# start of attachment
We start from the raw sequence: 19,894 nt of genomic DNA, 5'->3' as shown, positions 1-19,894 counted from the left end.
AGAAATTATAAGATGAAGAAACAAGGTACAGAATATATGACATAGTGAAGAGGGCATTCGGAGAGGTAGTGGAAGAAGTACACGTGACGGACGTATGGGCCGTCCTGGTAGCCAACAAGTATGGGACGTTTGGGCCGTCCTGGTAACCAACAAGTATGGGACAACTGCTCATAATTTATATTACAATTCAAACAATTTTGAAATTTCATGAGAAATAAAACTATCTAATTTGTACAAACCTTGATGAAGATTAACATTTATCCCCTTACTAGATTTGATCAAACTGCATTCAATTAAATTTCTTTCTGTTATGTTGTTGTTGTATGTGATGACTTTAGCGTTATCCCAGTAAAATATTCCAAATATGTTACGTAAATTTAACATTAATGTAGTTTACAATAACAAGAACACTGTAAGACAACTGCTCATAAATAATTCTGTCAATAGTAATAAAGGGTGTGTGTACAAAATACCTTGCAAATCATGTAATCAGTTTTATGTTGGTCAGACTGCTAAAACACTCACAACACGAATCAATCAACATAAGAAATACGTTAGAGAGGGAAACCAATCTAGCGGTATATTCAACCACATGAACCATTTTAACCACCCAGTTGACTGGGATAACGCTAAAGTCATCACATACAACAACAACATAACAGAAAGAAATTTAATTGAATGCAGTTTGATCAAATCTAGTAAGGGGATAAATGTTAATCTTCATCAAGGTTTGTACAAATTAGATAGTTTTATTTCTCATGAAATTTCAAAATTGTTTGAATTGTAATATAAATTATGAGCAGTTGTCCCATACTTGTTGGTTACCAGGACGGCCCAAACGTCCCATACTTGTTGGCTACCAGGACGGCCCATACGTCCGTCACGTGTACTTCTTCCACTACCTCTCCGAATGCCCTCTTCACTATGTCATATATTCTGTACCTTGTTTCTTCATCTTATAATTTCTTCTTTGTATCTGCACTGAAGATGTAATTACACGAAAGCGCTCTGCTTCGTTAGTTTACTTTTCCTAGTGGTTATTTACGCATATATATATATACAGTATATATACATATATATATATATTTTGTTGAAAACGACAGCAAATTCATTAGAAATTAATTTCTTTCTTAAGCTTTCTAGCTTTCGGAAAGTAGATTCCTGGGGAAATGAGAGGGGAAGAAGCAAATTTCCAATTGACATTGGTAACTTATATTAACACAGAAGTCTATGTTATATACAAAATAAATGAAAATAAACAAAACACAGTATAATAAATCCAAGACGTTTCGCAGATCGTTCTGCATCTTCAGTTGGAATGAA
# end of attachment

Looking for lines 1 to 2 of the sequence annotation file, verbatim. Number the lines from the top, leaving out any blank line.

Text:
We start from the raw sequence: 19,894 nt of genomic DNA, 5'->3' as shown, positions 1-19,894 counted from the left end.
AGAAATTATAAGATGAAGAAACAAGGTACAGAATATATGACATAGTGAAGAGGGCATTCGGAGAGGTAGTGGAAGAAGTACACGTGACGGACGTATGGGCCGTCCTGGTAGCCAACAAGTATGGGACGTTTGGGCCGTCCTGGTAACCAACAAGTATGGGACAACTGCTCATAATTTATATTACAATTCAAACAATTTTGAAATTTCATGAGAAATAAAACTATCTAATTTGTACAAACCTTGATGAAGATTAACATTTATCCCCTTACTAGATTTGATCAAACTGCATTCAATTAAATTTCTTTCTGTTATGTTGTTGTTGTATGTGATGACTTTAGCGTTATCCCAGTAAAATATTCCAAATATGTTACGTAAATTTAACATTAATGTAGTTTACAATAACAAGAACACTGTAAGACAACTGCTCATAAATAATTCTGTCAATAGTAATAAAGGGTGTGTGTACAAAATACCTTGCAAATCATGTAATCAGTTTTATGTTGGTCAGACTGCTAAAACACTCACAACACGAATCAATCAACATAAGAAATACGTTAGAGAGGGAAACCAATCTAGCGGTATATTCAACCACATGAACCATTTTAACCACCCAGTTGACTGGGATAACGCTAAAGTCATCACATACAACAACAACATAACAGAAAGAAATTTAATTGAATGCAGTTTGATCAAATCTAGTAAGGGGATAAATGTTAATCTTCATCAAGGTTTGTACAAATTAGATAGTTTTATTTCTCATGAAATTTCAAAATTGTTTGAATTGTAATATAAATTATGAGCAGTTGTCCCATACTTGTTGGTTACCAGGACGGCCCAAACGTCCCATACTTGTTGGCTACCAGGACGGCCCATACGTCCGTCACGTGTACTTCTTCCACTACCTCTCCGAATGCCCTCTTCACTATGTCATATATTCTGTACCTTGTTTCTTCATCTTATAATTTCTTCTTTGTATCTGCACTGAAGATGTAATTACACGAAAGCGCTCTGCTTCGTTAGTTTACTTTTCCTAGTGGTTATTTACGCATATATATATATACAGTATATATACATATATATATATATTTTGTTGAAAACGACAGCAAATTCATTAGAAATTAATTTCTTTCTTAAGCTTTCTAGCTTTCGGAAAGTAGATTCCTGGGGAAATGAGAGGGGAAGAAGCAAATTTCCAATTGACATTGGTAACTTATATTAACACAGAAGTCTATGTTATATACAAAATAAATGAAAATAAACAAAACACAGTATAATAAATCCAAGACGTTTCGCAGATCGTTCTGCATCTTCAGTTGGAATGAA